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http://dx.doi.org/10.1126/scitranslmed.abd8179DOI Listing
http://www.ncbi.nlm.nih.gov/pmc/articles/PMC7923595PMC
January 2021

Recapitulation of HIV-1 Env-antibody coevolution in macaques leading to neutralization breadth.

Science 2021 01 19;371(6525). Epub 2020 Nov 19.

Departments of Medicine and Microbiology, Perelman School of Medicine, University of Pennsylvania, Philadelphia, PA 19104, USA.

Neutralizing antibodies elicited by HIV-1 coevolve with viral envelope proteins (Env) in distinctive patterns, in some cases acquiring substantial breadth. We report that primary HIV-1 envelope proteins-when expressed by simian-human immunodeficiency viruses in rhesus macaques-elicited patterns of Env-antibody coevolution very similar to those in humans, including conserved immunogenetic, structural, and chemical solutions to epitope recognition and precise Env-amino acid substitutions, insertions, and deletions leading to virus persistence. The structure of one rhesus antibody, capable of neutralizing 49% of a 208-strain panel, revealed a V2 apex mode of recognition like that of human broadly neutralizing antibodies (bNAbs) PGT145 and PCT64-35S. Another rhesus antibody bound the CD4 binding site by CD4 mimicry, mirroring human bNAbs 8ANC131, CH235, and VRC01. Virus-antibody coevolution in macaques can thus recapitulate developmental features of human bNAbs, thereby guiding HIV-1 immunogen design.
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http://dx.doi.org/10.1126/science.abd2638DOI Listing
http://www.ncbi.nlm.nih.gov/pmc/articles/PMC8040783PMC
January 2021

T cell dynamics and response of the microbiota after gene therapy to treat X-linked severe combined immunodeficiency.

Genome Med 2018 09 28;10(1):70. Epub 2018 Sep 28.

Department of Microbiology, University of Pennsylvania School of Medicine, 3610 Hamilton Walk, Philadelphia, PA, 19104-6076, USA.

Background: Mutation of the IL2RG gene results in a form of severe combined immune deficiency (SCID-X1), which has been treated successfully with hematopoietic stem cell gene therapy. SCID-X1 gene therapy results in reconstitution of the previously lacking T cell compartment, allowing analysis of the roles of T cell immunity in humans by comparing before and after gene correction.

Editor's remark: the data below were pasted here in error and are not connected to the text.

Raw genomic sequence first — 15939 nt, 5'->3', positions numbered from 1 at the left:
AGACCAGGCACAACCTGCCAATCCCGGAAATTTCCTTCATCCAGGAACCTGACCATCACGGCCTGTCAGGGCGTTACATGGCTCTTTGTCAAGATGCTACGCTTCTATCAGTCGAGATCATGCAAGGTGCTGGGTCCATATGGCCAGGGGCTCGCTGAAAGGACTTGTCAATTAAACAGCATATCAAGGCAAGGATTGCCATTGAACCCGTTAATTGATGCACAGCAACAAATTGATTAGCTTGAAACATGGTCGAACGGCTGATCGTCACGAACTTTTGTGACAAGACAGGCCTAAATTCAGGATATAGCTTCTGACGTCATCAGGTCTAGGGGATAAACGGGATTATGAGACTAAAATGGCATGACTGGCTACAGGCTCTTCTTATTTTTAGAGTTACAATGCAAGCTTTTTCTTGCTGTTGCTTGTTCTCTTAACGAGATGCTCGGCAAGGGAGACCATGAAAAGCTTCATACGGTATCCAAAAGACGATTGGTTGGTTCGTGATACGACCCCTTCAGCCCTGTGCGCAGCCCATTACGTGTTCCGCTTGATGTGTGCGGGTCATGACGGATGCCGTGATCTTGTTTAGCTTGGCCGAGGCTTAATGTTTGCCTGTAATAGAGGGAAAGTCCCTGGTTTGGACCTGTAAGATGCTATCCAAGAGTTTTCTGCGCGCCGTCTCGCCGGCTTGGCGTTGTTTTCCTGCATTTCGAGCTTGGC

Methods: Here we interrogate T cell reconstitution using four forms of high throughput analysis. (1) Estimation of the numbers of transduced progenitor cells by monitoring unique positions of integration of the therapeutic gene transfer vector. (2) Estimation of T cell population structure by sequencing of the recombined T cell receptor (TCR) beta locus. (3) Metagenomic analysis of microbial populations in oropharyngeal, nasopharyngeal, and gut samples. (4) Metagenomic analysis of viral populations in gut samples.

Results: Comparison of progenitor and mature T cell populations allowed estimation of a minimum number of cell divisions needed to generate the observed populations. Analysis of microbial populations showed the effects of immune reconstitution, including normalization of gut microbiota and clearance of viral infections. Metagenomic analysis revealed enrichment of genes for antibiotic resistance in gene-corrected subjects relative to healthy controls, likely a result of higher healthcare exposure.

Conclusions: This multi-omic approach enables the characterization of multiple effects of SCID-X1 gene therapy, including T cell repertoire reconstitution, estimation of numbers of cell divisions between progenitors and daughter T cells, normalization of the microbiome, clearance of microbial pathogens, and modulations in antibiotic resistance gene levels. Together, these results quantify several aspects of the long-term efficacy of gene therapy for SCID-X1. This study includes data from ClinicalTrials.gov numbers NCT01410019, NCT01175239, and NCT01129544.
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http://dx.doi.org/10.1186/s13073-018-0580-zDOI Listing
http://www.ncbi.nlm.nih.gov/pmc/articles/PMC6161392PMC
September 2018